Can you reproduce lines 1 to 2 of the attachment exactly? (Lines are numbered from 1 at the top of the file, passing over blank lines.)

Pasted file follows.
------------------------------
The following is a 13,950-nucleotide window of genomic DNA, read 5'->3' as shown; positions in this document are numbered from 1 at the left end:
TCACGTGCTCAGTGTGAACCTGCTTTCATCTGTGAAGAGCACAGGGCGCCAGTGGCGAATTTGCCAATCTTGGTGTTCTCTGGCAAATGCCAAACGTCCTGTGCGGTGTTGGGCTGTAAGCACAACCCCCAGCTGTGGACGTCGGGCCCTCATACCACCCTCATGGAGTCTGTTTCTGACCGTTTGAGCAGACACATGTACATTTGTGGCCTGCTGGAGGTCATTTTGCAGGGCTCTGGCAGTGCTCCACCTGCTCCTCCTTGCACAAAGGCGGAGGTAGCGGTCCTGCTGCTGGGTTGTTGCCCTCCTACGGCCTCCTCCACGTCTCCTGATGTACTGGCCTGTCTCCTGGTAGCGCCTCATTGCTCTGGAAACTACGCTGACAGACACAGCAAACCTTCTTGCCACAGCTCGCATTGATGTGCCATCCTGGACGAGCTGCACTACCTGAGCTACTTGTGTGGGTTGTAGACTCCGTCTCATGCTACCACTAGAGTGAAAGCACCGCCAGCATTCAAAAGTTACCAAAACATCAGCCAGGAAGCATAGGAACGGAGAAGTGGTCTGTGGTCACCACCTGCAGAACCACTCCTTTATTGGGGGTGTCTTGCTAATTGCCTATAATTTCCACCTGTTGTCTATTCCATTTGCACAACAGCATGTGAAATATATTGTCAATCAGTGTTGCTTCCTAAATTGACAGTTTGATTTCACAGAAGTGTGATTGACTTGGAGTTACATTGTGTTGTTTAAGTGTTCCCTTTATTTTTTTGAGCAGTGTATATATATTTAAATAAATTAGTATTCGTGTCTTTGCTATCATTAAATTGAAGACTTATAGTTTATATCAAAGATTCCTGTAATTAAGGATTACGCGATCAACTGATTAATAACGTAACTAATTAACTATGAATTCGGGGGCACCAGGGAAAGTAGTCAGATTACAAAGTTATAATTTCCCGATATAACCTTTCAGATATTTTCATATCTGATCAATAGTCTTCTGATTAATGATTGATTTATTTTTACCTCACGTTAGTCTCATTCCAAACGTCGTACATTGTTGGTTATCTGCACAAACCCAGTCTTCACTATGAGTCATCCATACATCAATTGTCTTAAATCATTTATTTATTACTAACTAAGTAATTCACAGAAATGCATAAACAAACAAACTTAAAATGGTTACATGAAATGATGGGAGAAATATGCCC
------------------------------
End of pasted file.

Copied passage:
The following is a 13,950-nucleotide window of genomic DNA, read 5'->3' as shown; positions in this document are numbered from 1 at the left end:
TCACGTGCTCAGTGTGAACCTGCTTTCATCTGTGAAGAGCACAGGGCGCCAGTGGCGAATTTGCCAATCTTGGTGTTCTCTGGCAAATGCCAAACGTCCTGTGCGGTGTTGGGCTGTAAGCACAACCCCCAGCTGTGGACGTCGGGCCCTCATACCACCCTCATGGAGTCTGTTTCTGACCGTTTGAGCAGACACATGTACATTTGTGGCCTGCTGGAGGTCATTTTGCAGGGCTCTGGCAGTGCTCCACCTGCTCCTCCTTGCACAAAGGCGGAGGTAGCGGTCCTGCTGCTGGGTTGTTGCCCTCCTACGGCCTCCTCCACGTCTCCTGATGTACTGGCCTGTCTCCTGGTAGCGCCTCATTGCTCTGGAAACTACGCTGACAGACACAGCAAACCTTCTTGCCACAGCTCGCATTGATGTGCCATCCTGGACGAGCTGCACTACCTGAGCTACTTGTGTGGGTTGTAGACTCCGTCTCATGCTACCACTAGAGTGAAAGCACCGCCAGCATTCAAAAGTTACCAAAACATCAGCCAGGAAGCATAGGAACGGAGAAGTGGTCTGTGGTCACCACCTGCAGAACCACTCCTTTATTGGGGGTGTCTTGCTAATTGCCTATAATTTCCACCTGTTGTCTATTCCATTTGCACAACAGCATGTGAAATATATTGTCAATCAGTGTTGCTTCCTAAATTGACAGTTTGATTTCACAGAAGTGTGATTGACTTGGAGTTACATTGTGTTGTTTAAGTGTTCCCTTTATTTTTTTGAGCAGTGTATATATATTTAAATAAATTAGTATTCGTGTCTTTGCTATCATTAAATTGAAGACTTATAGTTTATATCAAAGATTCCTGTAATTAAGGATTACGCGATCAACTGATTAATAACGTAACTAATTAACTATGAATTCGGGGGCACCAGGGAAAGTAGTCAGATTACAAAGTTATAATTTCCCGATATAACCTTTCAGATATTTTCATATCTGATCAATAGTCTTCTGATTAATGATTGATTTATTTTTACCTCACGTTAGTCTCATTCCAAACGTCGTACATTGTTGGTTATCTGCACAAACCCAGTCTTCACTATGAGTCATCCATACATCAATTGTCTTAAATCATTTATTTATTACTAACTAAGTAATTCACAGAAATGCATAAACAAACAAACTTAAAATGGTTACATGAAATGATGGGAGAAATATGCCC